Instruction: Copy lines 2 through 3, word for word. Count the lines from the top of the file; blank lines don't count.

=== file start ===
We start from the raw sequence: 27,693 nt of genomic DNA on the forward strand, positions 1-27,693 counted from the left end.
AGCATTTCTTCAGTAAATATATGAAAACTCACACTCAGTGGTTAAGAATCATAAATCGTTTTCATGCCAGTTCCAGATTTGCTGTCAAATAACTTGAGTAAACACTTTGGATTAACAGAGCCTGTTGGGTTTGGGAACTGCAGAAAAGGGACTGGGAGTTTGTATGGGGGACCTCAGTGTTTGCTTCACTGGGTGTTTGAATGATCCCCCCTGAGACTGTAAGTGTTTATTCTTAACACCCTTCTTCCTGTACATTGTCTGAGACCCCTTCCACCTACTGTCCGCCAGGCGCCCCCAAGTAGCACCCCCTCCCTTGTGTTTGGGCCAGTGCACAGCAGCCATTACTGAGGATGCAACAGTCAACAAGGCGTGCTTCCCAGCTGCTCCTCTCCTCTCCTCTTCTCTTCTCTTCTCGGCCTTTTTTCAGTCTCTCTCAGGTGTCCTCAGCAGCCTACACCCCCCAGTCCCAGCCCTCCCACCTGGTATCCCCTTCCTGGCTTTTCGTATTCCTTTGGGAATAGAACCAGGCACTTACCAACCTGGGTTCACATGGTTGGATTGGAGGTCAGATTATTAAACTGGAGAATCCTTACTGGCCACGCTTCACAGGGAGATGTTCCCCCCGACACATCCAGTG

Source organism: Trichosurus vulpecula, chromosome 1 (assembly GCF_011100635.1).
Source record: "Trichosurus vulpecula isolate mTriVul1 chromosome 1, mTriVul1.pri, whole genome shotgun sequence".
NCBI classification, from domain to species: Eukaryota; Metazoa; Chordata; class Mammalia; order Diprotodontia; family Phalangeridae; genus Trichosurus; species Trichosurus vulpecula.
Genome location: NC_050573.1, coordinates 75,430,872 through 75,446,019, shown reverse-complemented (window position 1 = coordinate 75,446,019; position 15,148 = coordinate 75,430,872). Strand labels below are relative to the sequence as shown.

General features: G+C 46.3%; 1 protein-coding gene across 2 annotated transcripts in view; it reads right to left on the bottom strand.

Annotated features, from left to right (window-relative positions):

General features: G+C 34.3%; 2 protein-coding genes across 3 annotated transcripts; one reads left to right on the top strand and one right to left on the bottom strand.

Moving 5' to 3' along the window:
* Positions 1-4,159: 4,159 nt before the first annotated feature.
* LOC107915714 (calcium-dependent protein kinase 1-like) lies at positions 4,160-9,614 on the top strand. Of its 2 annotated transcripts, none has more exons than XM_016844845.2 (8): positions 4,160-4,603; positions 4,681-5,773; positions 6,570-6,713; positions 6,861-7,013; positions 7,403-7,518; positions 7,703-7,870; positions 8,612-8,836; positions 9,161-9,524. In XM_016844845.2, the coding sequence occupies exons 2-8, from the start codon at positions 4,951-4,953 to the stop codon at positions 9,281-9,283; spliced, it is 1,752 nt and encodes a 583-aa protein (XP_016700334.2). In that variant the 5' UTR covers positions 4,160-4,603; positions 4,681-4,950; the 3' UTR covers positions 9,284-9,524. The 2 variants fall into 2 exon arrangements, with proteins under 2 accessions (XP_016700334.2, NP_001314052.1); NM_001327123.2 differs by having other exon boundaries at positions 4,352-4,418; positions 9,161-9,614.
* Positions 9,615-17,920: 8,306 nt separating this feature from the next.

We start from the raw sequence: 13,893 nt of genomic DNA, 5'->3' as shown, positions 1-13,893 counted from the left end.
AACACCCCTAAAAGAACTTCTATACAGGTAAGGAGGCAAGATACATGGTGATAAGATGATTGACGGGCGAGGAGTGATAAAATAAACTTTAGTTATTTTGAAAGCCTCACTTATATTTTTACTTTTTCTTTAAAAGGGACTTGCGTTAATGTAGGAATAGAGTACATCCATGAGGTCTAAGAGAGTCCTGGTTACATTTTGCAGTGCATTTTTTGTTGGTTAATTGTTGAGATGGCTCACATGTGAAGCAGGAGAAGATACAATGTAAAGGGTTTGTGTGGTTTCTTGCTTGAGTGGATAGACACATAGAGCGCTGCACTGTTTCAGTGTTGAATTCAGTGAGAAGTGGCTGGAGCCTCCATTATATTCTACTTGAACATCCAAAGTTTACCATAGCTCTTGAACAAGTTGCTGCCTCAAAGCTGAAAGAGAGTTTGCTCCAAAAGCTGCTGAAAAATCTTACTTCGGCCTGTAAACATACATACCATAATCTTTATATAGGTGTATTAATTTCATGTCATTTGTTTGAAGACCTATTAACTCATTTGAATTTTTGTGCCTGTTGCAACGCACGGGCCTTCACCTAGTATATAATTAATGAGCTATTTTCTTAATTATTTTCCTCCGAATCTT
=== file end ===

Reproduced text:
AGCATTTCTTCAGTAAATATATGAAAACTCACACTCAGTGGTTAAGAATCATAAATCGTTTTCATGCCAGTTCCAGATTTGCTGTCAAATAACTTGAGTAAACACTTTGGATTAACAGAGCCTGTTGGGTTTGGGAACTGCAGAAAAGGGACTGGGAGTTTGTATGGGGGACCTCAGTGTTTGCTTCACTGGGTGTTTGAATGATCCCCCCTGAGACTGTAAGTGTTTATTCTTAACACCCTTCTTCCTGTACATTGTCTGAGACCCCTTCCACCTACTGTCCGCCAGGCGCCCCCAAGTAGCACCCCCTCCCTTGTGTTTGGGCCAGTGCACAGCAGCCATTACTGAGGATGCAACAGTCAACAAGGCGTGCTTCCCAGCTGCTCCTCTCCTCTCCTCTTCTCTTCTCTTCTCGGCCTTTTTTCAGTCTCTCTCAGGTGTCCTCAGCAGCCTACACCCCCCAGTCCCAGCCCTCCCACCTGGTATCCCCTTCCTGGCTTTTCGTATTCCTTTGGGAATAGAACCAGGCACTTACCAACCTGGGTTCACATGGTTGGATTGGAGGTCAGATTATTAAACTGGAGAATCCTTACTGGCCACGCTTCACAGGGAGATGTTCCCCCCGACACATCCAGTG

Source organism: Trichosurus vulpecula, chromosome 1 (assembly GCF_011100635.1).